This book jointly chronicles the devastating carnage wrought by World War I and the resultant activities of four inhabitants of the warring countries, they also facing the tragic events suffered by millions of their fellow citizens.
The Axis of Germany and the Austrian-Hungarian Empire were pitted against the Allied resources of France, Russia, and Great Britain, fought during a period of four-plus years that would eviscerate several decades of mainly peace and increased prosperity, then most tragically kill or maim millions. A century later, historians continue to debate the question why the outwardly sane, experienced and dedicated leaders plunged their domains into near Armageddon.
The Germans believed their DNA mandated God to inherently choose them to be the ultimate leaders of the world, a concept not internally challenged. Franz Joseph, Emperor of the complicit Empire was old, tired and no match for the bombastic German Kaiser Wilhelm and readily convinced to join the Hun in their fight against others.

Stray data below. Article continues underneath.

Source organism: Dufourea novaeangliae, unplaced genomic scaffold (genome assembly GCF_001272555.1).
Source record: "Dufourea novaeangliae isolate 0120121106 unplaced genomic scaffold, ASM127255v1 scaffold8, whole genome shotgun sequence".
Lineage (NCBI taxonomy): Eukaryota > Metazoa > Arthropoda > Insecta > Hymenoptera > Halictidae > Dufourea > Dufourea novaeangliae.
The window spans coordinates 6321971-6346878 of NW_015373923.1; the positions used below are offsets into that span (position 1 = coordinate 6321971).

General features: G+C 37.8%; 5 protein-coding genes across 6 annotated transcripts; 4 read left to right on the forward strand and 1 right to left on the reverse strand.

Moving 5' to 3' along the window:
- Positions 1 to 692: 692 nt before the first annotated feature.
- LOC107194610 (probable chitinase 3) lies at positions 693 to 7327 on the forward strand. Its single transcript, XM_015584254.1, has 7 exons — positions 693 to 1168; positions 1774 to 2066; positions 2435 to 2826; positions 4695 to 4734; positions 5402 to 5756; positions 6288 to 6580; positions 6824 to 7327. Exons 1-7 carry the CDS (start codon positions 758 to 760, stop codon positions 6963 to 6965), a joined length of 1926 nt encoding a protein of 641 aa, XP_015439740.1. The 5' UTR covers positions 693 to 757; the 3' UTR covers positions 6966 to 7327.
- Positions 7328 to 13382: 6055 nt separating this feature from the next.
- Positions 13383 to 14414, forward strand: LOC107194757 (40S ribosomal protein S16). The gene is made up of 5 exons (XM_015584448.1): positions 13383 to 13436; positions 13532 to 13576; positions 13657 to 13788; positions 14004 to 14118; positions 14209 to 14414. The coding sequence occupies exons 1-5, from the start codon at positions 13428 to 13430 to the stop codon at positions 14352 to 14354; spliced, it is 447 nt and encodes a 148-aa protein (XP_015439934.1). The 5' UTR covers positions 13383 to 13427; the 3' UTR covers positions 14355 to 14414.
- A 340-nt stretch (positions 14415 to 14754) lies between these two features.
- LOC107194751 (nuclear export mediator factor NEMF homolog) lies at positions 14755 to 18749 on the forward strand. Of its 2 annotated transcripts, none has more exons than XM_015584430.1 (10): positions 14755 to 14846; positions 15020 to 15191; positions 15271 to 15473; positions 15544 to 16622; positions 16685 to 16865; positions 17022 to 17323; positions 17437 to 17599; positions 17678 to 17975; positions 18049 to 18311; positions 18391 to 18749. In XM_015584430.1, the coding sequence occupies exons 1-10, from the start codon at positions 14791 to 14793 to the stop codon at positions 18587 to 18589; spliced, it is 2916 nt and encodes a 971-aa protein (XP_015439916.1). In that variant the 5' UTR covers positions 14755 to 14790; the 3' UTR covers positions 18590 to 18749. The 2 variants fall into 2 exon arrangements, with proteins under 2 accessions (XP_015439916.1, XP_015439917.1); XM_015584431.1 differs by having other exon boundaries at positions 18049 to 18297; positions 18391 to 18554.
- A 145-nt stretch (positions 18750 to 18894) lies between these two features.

France and Great Britain were bound to a mutual defense pact of Belgium, the gateway for German passageway to directly invade France. Correspondingly, Russia was entangled in a defense alliance with Serbia, a Balkan locale the victim of a surprise 1914 attack by the Empire, setting off the continental conflagration. The isolationist United States adamantly refusing any military involvement, the rationale that it was solely a European problem.
Once hostilities broke out, and as time and casualties escalated with no clear winner evident, one side counted the days until America joined in to land the decisive blows, the other doing their best to keep them on the sidelines. Eventually, in 1917, United States President Woodrow Wilson declared war on Germany, and as both sides had predicted, that became the crucial element for Allied victory and the subsequent restructuring of both Europe and the Middle East.
Andre Petit, Jimmy Collins, Friedrich Langer, and Nikolai Popov—none of whom were at any time directly in harm’s way, nonetheless, found their lives significantly affected by the ongoing incessant hostilities their respective countries had chosen. Each man had inherently, differing circumstances due to location and environment. What were the effects on their normal existence? What adjustments did each find necessary, if any? What did the war eventually cost them spiritually and emotionally? Like everyone else, they would not escape the war unscathed despite not ever being in physical danger from the ongoing military battles.